Hungary functions as a transit, source, and destination country of both regular and irregular migration. Its geographic location, European Union (EU) membership, and relative prosperity, collectively act as pull factors for migrants from neighboring countries, including ethnic Hungarians. As an EU Member State, a section of Hungary’s borders forms the external borders of the European Union.
Due to its geographic location, Hungary is one of the main transit countries of irregular land migration towards other Member States of the European Union. Both Eastern and South-Eastern migration routes cross Hungarian territory, with the Western Balkan route (via Turkey, Greece, the former Yugoslav Republic of Macedonia, Serbia or Croatia to Hungary, then other EU Member States) being the most active. Prior to the construction of the border fences along the Hungary-Serbia and Hungary-Croatia borders, Hungary was one of the main entry points into the EU for migrants seeking to gain access to other Member States. Although the construction of the fences at the two Southern borders with Serbia and Croatia have put Hungary out of the Western Balkan migratory route, Chief Security Advisor György Bakondi noted that a new migration route has emerged in 2021 via Belarus and Poland.
The Hungarian Government, in addition to the construction of border fences, has also enacted a series of legal amendments intended to reduce irregular migration through Hungary. Since their initial enactment in 2015, these measures have reduced asylum applications to Hungary, and decreased the number of irregular border crossings following their peak of 441,515 in 2015. Hungarian authorities apprehended around 122,000 illegal entrants in 2021.
- Asylum Applications by Nationality
There has also been a shift over time in the demographic makeup of those applying for asylum in Hungary.
In 2014, the most numerous asylum applications came from Kosovars (21,453), Afghans (8,796), and Syrians (6,857).
In 2015 asylum applications from Syrian citizens and Afghan citizens surged (64,587 and 46,227 respectively), while the number of asylum applications from Kosovar citizens, remained constant at 24,454. Notably, while not to the extent of inflated applications by Syrian and Afghan citizens, the number of asylum application from Pakistani citizens increased from 401 in 2014 to 15,157 in 2015, and Iraqi citizens’ applications grew from 497 in 2014 to 9,279 in 2015.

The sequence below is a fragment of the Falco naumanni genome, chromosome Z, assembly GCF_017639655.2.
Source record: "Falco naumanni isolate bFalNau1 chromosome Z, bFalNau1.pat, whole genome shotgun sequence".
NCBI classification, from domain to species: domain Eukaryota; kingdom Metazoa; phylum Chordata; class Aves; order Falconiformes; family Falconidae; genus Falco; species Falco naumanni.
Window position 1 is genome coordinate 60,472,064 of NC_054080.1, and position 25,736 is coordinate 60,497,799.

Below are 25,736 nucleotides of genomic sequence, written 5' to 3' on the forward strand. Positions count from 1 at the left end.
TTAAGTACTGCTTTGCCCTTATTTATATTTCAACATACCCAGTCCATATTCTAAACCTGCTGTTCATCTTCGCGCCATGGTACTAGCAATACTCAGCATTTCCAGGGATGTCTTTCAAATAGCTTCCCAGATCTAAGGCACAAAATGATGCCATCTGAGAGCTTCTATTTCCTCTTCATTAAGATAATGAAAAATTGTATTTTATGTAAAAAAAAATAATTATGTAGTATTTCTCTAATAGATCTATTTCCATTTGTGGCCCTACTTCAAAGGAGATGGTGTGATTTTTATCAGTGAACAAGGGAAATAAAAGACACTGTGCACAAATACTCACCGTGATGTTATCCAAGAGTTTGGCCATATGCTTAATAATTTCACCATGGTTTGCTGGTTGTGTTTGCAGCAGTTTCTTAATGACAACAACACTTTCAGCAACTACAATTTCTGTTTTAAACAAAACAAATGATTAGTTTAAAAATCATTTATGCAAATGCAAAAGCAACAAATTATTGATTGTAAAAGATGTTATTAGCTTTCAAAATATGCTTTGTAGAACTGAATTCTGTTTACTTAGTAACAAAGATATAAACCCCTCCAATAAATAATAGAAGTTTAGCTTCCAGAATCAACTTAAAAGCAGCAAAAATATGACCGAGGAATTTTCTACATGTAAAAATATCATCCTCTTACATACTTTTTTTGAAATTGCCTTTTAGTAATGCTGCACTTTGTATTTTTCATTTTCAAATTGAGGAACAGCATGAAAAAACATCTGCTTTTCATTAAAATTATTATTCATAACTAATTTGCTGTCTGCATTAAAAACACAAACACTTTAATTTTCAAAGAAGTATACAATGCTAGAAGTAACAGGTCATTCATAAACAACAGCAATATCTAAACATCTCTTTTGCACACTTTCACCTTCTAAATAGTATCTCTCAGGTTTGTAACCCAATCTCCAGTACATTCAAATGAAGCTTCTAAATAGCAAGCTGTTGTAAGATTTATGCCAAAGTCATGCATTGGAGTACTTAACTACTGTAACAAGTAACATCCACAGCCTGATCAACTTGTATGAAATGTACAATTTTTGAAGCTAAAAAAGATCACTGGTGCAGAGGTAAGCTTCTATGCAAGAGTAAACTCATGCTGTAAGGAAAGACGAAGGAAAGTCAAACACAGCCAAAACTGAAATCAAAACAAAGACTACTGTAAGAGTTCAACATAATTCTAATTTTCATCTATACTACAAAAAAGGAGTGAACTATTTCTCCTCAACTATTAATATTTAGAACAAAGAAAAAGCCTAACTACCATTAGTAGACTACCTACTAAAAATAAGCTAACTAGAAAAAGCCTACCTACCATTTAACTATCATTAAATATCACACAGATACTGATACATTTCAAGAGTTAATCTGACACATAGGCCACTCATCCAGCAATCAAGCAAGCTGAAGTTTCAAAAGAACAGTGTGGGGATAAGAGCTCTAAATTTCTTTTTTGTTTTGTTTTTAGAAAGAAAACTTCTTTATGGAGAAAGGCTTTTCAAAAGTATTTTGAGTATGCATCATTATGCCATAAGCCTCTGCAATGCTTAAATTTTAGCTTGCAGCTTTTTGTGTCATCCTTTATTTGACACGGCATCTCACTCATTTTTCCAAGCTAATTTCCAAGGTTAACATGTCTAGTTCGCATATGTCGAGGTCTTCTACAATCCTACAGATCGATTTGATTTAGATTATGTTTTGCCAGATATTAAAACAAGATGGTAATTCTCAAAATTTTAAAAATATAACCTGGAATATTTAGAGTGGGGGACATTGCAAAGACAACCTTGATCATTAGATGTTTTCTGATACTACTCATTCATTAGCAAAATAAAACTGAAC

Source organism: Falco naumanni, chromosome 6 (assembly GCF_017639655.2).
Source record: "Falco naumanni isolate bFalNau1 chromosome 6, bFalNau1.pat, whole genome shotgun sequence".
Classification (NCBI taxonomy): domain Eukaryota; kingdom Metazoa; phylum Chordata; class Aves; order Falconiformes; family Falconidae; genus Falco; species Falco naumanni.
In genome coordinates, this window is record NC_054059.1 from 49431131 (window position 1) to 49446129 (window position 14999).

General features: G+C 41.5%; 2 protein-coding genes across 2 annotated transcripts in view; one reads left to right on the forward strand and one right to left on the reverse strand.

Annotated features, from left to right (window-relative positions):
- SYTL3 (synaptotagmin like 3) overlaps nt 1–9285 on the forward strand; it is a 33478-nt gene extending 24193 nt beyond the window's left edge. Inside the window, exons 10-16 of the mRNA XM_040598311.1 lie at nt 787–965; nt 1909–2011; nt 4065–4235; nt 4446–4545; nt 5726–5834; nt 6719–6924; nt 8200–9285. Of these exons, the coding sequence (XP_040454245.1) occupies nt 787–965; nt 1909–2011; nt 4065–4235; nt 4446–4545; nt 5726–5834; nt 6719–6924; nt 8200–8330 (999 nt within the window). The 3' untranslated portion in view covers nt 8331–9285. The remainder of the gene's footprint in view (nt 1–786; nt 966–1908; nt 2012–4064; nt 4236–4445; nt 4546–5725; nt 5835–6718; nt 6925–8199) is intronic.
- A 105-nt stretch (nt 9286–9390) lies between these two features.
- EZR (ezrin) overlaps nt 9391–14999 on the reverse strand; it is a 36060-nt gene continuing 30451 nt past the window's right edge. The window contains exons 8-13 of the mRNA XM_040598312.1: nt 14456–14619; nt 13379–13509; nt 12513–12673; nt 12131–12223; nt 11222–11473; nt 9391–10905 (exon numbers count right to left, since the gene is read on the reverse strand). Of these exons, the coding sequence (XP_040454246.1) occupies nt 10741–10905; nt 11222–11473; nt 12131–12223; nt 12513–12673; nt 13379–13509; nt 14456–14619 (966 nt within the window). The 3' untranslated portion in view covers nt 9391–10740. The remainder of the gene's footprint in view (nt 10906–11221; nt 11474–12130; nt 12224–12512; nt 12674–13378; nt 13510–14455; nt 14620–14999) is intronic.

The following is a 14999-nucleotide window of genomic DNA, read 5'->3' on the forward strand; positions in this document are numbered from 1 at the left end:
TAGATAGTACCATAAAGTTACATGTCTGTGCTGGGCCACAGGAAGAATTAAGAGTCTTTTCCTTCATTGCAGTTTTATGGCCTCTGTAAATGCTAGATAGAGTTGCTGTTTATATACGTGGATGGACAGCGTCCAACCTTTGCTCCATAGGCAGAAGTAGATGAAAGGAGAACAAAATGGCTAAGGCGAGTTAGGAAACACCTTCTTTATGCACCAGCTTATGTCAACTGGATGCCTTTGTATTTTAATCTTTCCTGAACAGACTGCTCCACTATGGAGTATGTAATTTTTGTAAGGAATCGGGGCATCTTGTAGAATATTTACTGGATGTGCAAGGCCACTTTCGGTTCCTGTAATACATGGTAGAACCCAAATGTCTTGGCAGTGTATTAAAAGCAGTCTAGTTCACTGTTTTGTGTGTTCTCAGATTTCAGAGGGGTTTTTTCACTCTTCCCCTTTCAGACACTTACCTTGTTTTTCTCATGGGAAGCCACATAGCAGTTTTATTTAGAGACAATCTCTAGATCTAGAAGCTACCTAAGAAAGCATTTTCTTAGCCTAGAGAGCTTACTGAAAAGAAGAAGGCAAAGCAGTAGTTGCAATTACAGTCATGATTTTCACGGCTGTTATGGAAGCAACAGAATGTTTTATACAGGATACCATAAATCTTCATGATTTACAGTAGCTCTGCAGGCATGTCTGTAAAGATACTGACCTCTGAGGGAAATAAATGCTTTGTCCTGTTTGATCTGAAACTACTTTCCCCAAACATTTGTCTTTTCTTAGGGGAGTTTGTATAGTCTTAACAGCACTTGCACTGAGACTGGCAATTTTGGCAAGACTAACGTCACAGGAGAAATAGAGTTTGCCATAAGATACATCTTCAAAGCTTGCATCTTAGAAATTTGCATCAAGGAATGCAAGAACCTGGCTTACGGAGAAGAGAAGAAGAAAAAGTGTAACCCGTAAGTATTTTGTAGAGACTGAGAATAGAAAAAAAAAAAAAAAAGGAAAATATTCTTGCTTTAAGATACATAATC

During the biennium 2018-2020, Iraqis, Afghans and Pakistanis have represented the main nationalities within the category of asylum seekers. However, the Hungarian Central Statistical Office signals a decrease of asylum requests from Iraqis and Afghans between 2017 and 2018.
In all cases, the decline in applications between 2015 and 2016 was drastic, and likely a result of the aforementioned border fences and legal amendments, as well as various international factors including the EU-Turkey Statement.
Total applications fell from 177,135 in 2015 to 29,432 in 2016 with Syrian applications falling 92% to 4,979, Afghan applications falling 76% to 11,052, and Kosovar applications dwindling 99% to just 135. These numbers dropped even further in 2017: only 1,432 Afghans and 577 Syrians applied for asylum. The number of migrants dropped to 3,397 in 2017, a total decrease of 88% compared to 2016. In the first quarter of 2018 asylum applications remained low with only a total of 280 applicants: 115 Afghans, 100 Iraqis, 25 Syrians, 20 Iranians, 10 Pakistanis and 10 others. In 2019, data show 197 Afghans and 171 Iraqis, while in 2020 data count 15 Afghan, 24 Pakistani and 16 Iraqi. During the biennium 2018-2020, Iraqis and Afghan asylum seekers steady decreased. From 2017 on, some nationalities ceased to seek asylum in Hungary such as Moroccans (1,033 in 2015), Kosovars (24,454 in 2015), Palestinians (1,036 in 2015).
As a response to the COVID-19 pandemic, Hungary adopted extraordinary legislative provisions through the Act LVIII on the Transitional rules and Epidemiological Preparedness related to the Cessation of the State of Danger along with the Government Decree No. 292/2020 (VI.17.). According to these measures, asylum seekers must submit a statement of intent at the Hungarian Embassy in neighboring non-EU States in order to gain a single-entry permit before to submit asylum application in Hungary. At the end of 2020, a total of 117 migrants achieved to apply for asylum. As a result, the number of first-asylum seekers fell by -80% in comparison to 2019. In relative terms, Hungary recorded the lowest rate of registered first-time applicants among EU Member States during the third quarter of 2021 (1 applicant per million population), followed by Slovakia (20) and Estonia (21).
While inflows are strictly controlled by the Hungarian authorities, emigration of Hungarian nationals increasingly grew until 2016 (29,425 Hungarian citizens). Nevertheless, the emigration flow has been steadily declining ever since. In 2020, 19,322 Hungarian citizens left the country. Also, the number of Hungarian citizens who experience exploitation in other countries of Europe remains high.
- Decisions on Asylum Applications (2017)